‘And so the kingdom of heaven may be compared to a king who decided to settle his accounts with his servants. When the reckoning began, they brought him a man who owed ten thousand talents; but he had no means of paying, so his master gave orders that he should be sold, together with his wife and children and all his possessions, to meet the debt. At this, the servant threw himself down at his master’s feet. “Give me time” he said “and I will pay the whole sum.” And the servant’s master felt so sorry for him that he let him go and cancelled the debt. Now as this servant went out, he happened to meet a fellow servant who owed him one hundred denarii; and he seized him by the throat and began to throttle him. “Pay what you owe me” he said. His fellow servant fell at his feet and implored him, saying, “Give me time and I will pay you.” But the other would not agree; on the contrary, he had him thrown into prison till he should pay the debt. His fellow servants were deeply distressed when they saw what had happened, and they went to their master and reported the whole affair to him. Then the master sent for him. “You wicked servant,” he said “I cancelled all that debt of yours when you appealed to me. Were you not bound, then, to have pity on your fellow servant just as I had pity on you?” And in his anger the master handed him over to the torturers till he should pay all his debt. And that is how my heavenly Father will deal with you unless you each forgive your brother from your heart.’
Jesus had now finished what he wanted to say, and he left Galilee and came into the part of Judaea which is on the far side of the Jordan.
Lord, how often must I forgive my brother if he wrongs me?
I think we become less forgiving as we grow older. I find I have less patience now when friends let me down and am more ready to ‘cut and run’ than when I was a twenty-something. This is ironic because it’s in my adulthood that I have grown more aware of His grace.
Our best intentions unravel when it comes to living our faith; forgiveness is my biggest stumbling block. I find I have the tendency to ‘measure up’ the hurts and wounds afflicted on me and keep a mental score of what ‘I am owed’. Like the proverbial evil servant in today’s gospel, that mental ledger is meticulously maintained and diligently populated by the wounds of yesteryear and the names of those who had inflicted them.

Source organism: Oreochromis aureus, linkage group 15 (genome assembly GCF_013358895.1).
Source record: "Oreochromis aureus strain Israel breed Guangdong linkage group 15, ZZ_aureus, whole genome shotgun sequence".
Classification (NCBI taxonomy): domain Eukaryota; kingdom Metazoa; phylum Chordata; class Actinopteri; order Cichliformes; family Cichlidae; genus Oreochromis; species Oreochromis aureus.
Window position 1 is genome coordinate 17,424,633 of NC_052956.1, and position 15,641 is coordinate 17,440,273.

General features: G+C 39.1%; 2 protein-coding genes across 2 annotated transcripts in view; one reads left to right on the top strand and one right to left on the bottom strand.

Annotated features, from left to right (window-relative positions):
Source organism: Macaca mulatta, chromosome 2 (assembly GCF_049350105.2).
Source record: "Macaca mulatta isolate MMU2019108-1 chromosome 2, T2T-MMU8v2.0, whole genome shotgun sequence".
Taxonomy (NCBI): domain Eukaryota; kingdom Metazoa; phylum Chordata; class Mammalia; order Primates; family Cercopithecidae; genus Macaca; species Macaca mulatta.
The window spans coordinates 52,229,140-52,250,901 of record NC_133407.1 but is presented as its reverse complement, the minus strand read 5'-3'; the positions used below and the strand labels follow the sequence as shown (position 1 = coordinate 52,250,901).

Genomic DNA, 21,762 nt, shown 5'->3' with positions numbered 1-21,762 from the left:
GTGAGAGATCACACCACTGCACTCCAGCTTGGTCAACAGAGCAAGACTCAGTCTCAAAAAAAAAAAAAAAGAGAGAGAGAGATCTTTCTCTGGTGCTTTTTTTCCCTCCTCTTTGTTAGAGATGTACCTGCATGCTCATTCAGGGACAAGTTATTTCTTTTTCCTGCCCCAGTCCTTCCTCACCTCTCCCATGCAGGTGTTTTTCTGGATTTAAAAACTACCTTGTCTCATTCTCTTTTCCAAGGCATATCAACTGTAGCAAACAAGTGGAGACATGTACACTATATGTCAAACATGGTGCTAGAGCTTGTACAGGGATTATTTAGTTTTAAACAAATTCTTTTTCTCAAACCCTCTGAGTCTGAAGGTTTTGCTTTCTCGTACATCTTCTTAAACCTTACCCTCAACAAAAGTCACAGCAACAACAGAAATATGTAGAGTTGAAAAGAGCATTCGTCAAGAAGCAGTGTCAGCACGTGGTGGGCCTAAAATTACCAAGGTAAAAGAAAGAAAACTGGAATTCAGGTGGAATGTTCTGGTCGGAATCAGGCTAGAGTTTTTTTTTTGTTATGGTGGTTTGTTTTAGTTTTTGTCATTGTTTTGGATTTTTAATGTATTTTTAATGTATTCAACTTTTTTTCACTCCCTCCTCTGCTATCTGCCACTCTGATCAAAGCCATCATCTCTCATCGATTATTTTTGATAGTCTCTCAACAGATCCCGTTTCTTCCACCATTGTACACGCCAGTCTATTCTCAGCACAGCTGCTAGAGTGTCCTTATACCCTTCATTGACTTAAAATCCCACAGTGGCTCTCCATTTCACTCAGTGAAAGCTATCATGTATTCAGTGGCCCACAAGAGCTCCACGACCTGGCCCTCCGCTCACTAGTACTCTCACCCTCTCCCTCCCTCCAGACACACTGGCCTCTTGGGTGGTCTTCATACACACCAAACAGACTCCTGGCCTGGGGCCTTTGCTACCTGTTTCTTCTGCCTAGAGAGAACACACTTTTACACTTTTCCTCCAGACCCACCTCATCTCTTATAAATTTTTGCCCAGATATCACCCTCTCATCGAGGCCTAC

But there’s no room for math in His House. He did no math with us, so it is hypocritical of us to work sums with those He sends our way. We end up hurting ourselves when instead of forgiving, we ‘cut and run’. Our relationships have no depth when we ‘cut and run’; we become fair weather friends when we ‘cut and run’. We don’t build bonds when we ‘cut and run’. I’ve always struggled to make friends. I know now that it is because I am constantly fleeing difficult situations. I used to think it was that I didn’t like confrontation, but that’s a lame excuse for not having the tenacity to stick with things.
I’m so grateful that while I’ve been busy ‘cutting and running’, God has never ‘cut and run’ with me. He has persevered and never held back on His forgiveness, never held back on His blessings. And while not all my prayers have been answered, He has granted the prayers that have mattered.
I’m humbled by today’s gospel. It is not easy to look so clearly at a reflection of yourself. I see myself in the evil servant, always a recipient of forgiveness, not often a giver of it, and am overwhelmed by His unending mercies. I give thanks He has never ‘cut and run’ with me.
(Today’s OXYGEN by Sharon Soo)
Prayer : we pray for the self awareness to see our own weaknesses and forgive, instead of judging and punishing others for the wounds they inflict on us.
Thanksgiving : we give thanks for the never ending mercies He extends us